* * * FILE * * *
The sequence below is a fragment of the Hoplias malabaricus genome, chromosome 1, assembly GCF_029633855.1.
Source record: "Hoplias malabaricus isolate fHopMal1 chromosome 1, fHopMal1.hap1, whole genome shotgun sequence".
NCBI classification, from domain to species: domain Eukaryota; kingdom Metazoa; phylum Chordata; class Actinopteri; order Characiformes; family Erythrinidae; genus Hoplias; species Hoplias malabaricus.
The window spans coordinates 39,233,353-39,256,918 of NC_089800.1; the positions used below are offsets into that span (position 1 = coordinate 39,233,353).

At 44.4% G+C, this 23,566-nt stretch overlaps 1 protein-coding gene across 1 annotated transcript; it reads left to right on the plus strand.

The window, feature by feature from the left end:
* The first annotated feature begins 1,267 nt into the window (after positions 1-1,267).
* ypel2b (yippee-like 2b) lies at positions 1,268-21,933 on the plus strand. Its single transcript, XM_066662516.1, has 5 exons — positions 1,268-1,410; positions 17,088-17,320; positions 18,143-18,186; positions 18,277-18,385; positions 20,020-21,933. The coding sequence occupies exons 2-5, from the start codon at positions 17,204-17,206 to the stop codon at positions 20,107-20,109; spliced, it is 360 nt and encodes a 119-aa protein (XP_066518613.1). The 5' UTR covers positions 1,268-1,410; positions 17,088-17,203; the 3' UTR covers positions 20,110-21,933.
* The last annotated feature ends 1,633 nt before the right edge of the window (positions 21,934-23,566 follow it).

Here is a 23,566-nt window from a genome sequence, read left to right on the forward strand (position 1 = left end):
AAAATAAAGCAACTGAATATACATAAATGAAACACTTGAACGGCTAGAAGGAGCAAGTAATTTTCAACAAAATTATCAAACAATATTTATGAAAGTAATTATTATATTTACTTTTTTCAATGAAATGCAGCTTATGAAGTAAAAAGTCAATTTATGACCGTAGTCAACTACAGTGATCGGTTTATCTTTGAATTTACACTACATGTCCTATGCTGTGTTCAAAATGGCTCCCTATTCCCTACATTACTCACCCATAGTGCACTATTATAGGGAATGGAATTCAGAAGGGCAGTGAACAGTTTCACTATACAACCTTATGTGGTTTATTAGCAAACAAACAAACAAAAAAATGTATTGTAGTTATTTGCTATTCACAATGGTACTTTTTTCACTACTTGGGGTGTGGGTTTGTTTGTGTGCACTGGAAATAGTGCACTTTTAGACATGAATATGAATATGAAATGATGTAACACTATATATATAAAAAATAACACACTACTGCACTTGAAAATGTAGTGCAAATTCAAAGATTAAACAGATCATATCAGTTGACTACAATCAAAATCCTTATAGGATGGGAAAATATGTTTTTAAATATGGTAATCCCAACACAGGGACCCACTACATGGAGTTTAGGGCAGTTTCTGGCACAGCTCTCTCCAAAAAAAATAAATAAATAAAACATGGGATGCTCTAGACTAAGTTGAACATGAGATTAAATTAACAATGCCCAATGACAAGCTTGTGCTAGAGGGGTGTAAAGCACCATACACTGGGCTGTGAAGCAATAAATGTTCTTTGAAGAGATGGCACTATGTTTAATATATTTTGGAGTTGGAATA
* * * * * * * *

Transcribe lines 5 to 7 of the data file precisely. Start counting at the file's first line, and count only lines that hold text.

At 44.4% G+C, this 23,566-nt stretch overlaps 1 protein-coding gene across 1 annotated transcript; it reads left to right on the plus strand.

The window, feature by feature from the left end:
* The first annotated feature begins 1,267 nt into the window (after positions 1-1,267).